Welsh City (3)

Comments from the forum - 3

AO engines. Christmas morning 1972,on the equator on passage from Cairns to St.John, New Brunswick with bulk sugar. Just getting ready to go up to the "Old Mans'" cabin for a drink before Christmas Dinner, the port engine decided to break down. On inspection, it was found that there was a scavenge fire in the after scavenge space of the engine. Training had taught us that in the event of a scavenge fire on large crosshead type engines the engine was to be kept turning over till the scavenge fire was extiguished and the scavenge space area cooled down. The AO Ruston was a medium speed two stroke engine, not many around, what to do? The decision was made to stop the port engine and run on the starboard engine only and let the scavenge fire burn itself out.
Those not on duty went and had their Christmas Dinner. After Christmas Dinner when the port engine was cooled down, three of the after units were opened up, liners removed and the scavenge cleaned out. When the repairs were completed, we proceeded towards the Panama Canal en route to St.John, New Brunswick.
There must be other disaster stories that can be told about the AO Rustons.Trevor Graham-Russell. Posted on forum 23rd Novemberr 2011.

I have been browsing through this forum, unfortunately the memory is not quite what it was. I joined RSL in 1968 as a junior engr. signing on Welsh City at UCSY for its maiden voyage, what an introduction to marine life. I enjoyed it so much I signed up for a 2nd trip witha certain Mr Poingdestre(sp) as my Chief Engineer. Eddie Hume. Posted on forum 31st January 2011.

We certainly had quite an eventful voyage on the Welsh City on voyage 2 and I was on there for a couple of trips. When you were there was that the time that we added all the extra trunking to give extra air to the turbo-chargers whilst we were in the Gulf?
In 1996 I received a letter from Tom Major. He was clearing out his old paper work at home and had come across one of my very long end of voyage reports. It makes interesting reading and even I had forgotten how many problems we really had.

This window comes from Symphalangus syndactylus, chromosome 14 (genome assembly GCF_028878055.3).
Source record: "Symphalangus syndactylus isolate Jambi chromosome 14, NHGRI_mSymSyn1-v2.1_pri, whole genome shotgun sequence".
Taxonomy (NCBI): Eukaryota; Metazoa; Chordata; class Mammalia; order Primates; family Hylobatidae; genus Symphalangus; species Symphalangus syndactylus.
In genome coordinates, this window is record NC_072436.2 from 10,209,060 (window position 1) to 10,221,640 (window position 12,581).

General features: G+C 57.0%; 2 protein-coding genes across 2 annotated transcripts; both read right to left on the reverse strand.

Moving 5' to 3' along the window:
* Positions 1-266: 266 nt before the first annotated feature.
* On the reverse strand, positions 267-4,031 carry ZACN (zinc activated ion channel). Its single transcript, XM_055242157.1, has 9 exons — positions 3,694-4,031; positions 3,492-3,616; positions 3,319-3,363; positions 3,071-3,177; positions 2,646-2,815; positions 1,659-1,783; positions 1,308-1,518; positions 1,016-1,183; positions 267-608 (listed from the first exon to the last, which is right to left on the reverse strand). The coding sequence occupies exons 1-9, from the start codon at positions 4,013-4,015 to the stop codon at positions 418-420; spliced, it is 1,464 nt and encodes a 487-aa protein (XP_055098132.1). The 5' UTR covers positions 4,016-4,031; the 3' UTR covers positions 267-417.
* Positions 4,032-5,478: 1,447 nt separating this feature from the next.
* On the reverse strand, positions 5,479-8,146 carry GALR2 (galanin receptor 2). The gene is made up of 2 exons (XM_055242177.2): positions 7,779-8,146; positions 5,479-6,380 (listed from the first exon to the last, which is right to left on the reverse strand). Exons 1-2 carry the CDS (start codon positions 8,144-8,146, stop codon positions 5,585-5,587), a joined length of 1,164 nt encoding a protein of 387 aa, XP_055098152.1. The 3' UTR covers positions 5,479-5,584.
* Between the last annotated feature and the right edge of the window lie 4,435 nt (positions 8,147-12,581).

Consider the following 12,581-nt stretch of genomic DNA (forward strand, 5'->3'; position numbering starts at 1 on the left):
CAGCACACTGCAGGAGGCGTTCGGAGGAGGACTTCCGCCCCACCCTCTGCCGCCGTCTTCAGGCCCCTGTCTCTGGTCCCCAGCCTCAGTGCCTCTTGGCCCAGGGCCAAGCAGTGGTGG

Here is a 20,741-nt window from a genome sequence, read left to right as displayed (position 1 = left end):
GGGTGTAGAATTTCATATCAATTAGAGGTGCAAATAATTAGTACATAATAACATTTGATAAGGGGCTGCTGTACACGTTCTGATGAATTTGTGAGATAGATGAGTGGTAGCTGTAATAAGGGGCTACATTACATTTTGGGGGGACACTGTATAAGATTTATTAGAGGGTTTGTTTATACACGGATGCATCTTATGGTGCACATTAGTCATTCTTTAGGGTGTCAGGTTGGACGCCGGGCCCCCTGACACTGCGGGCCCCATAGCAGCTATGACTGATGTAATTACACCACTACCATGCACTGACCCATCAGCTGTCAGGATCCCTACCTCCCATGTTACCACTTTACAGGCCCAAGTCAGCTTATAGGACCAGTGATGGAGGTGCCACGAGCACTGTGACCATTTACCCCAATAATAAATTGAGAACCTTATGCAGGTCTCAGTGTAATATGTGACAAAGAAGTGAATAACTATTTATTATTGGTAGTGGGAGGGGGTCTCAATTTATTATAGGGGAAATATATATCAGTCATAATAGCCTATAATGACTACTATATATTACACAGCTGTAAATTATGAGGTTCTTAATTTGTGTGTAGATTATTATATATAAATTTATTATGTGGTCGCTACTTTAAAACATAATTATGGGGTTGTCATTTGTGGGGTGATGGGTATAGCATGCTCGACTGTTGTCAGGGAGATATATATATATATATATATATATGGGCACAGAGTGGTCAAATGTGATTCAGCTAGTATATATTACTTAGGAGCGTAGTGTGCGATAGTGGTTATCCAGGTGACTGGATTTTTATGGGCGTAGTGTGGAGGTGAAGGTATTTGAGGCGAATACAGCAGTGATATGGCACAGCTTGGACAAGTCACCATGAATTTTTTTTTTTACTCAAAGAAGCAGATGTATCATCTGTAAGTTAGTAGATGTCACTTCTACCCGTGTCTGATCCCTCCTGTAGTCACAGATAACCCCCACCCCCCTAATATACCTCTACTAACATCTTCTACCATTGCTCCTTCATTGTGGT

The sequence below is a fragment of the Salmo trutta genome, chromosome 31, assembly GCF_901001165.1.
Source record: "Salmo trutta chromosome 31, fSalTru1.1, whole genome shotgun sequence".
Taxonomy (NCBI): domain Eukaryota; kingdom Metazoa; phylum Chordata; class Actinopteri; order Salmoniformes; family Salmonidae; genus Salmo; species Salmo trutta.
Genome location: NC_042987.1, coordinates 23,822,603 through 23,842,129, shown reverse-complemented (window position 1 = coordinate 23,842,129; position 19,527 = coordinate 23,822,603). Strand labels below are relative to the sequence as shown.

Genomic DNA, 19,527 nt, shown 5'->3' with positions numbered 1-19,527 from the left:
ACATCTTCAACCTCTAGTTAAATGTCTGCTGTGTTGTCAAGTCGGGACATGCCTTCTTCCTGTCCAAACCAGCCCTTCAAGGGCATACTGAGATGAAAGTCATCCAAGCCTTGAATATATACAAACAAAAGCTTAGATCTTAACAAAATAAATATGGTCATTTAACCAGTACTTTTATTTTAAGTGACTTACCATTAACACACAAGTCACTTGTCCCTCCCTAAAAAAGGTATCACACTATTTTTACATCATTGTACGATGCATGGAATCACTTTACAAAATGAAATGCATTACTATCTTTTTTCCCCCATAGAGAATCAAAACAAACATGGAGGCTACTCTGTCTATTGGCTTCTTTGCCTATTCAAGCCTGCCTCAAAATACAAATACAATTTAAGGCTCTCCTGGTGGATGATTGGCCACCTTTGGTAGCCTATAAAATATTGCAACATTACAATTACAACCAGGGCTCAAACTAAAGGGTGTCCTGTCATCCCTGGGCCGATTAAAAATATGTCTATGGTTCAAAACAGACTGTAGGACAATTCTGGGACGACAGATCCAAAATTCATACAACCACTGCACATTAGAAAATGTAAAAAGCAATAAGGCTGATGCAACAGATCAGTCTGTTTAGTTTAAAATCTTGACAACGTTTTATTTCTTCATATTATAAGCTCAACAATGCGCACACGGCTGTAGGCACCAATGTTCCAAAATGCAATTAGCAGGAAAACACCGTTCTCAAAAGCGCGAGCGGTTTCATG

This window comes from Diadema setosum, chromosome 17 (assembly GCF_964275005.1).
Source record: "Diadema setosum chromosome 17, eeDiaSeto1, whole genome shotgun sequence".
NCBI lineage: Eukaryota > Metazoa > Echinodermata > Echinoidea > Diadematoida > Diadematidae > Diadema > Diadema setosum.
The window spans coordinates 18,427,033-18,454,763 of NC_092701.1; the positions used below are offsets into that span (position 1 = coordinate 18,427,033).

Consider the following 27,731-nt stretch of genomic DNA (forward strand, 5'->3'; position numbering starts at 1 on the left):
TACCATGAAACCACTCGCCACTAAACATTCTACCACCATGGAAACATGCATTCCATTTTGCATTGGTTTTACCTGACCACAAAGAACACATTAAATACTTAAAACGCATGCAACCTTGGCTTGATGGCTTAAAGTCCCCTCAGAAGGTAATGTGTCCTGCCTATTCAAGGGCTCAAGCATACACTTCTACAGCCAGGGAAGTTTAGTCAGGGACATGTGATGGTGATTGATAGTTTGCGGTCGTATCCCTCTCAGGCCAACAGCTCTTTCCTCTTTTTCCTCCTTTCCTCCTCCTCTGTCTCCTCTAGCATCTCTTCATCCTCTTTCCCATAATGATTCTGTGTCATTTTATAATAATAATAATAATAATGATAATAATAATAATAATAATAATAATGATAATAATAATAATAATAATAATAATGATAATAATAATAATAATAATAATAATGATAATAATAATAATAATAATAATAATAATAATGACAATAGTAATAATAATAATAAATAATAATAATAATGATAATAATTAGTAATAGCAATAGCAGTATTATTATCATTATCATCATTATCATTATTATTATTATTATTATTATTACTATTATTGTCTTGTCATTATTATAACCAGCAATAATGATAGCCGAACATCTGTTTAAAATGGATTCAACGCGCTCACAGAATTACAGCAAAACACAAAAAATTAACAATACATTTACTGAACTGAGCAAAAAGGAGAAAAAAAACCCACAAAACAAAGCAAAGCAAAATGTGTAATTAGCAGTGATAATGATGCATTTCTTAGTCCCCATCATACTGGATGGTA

I think it was on my second voyage when we had a varity of different types of piston. We had a different type fitted in Immingham and we had six Ruston fitters on board instead of the usual two. We were burning off 600 gallons of lubricating oil every 24 hours. We had a white plume of smoke disappearing over the horizon. We had to put into Dakar to take on many barrels of lub oil and these had to be stowed on deck as everywhere else was filled up with boxes of spare parts.
Unfortunately in those days we did not take many photographs. Eric Poingdestre. Posted on forum 31st January 2011.

I too have many conflicting memories of the Welsh City, working and sweating like a dog but the cameraderie was 2nd to none.The trip with you was when we installed the trunking to the turbo chargers. I also remember spending a lot of time between the engines trying to keep the scavenge belts cool. Happy days indeed,popping salt tablets like smarties and the occasional beer of course. Eddie Hume. Sent by email 2nd February 2011.

When I was 2/E on the Welsh City, we had the same sort of problems with the pistons and lub. oil consumption.
Our major problems were that we had two types of piston that we could fit.The connecting rods had to chosen carefully,one with stress reversers and one type without. I remember having very big torque spanners to acheive the required torques while assembling pistons and conn. rods. Matching piston to connecting rod needed lots of attention. To make matters worse, at one time one of the port engine bearing journals had been damaged, this had been ground undersize. So we also had a connecting rod that had been machined so that undersize bearing shells could be fitted. That was a factor that had to be taken into consideration.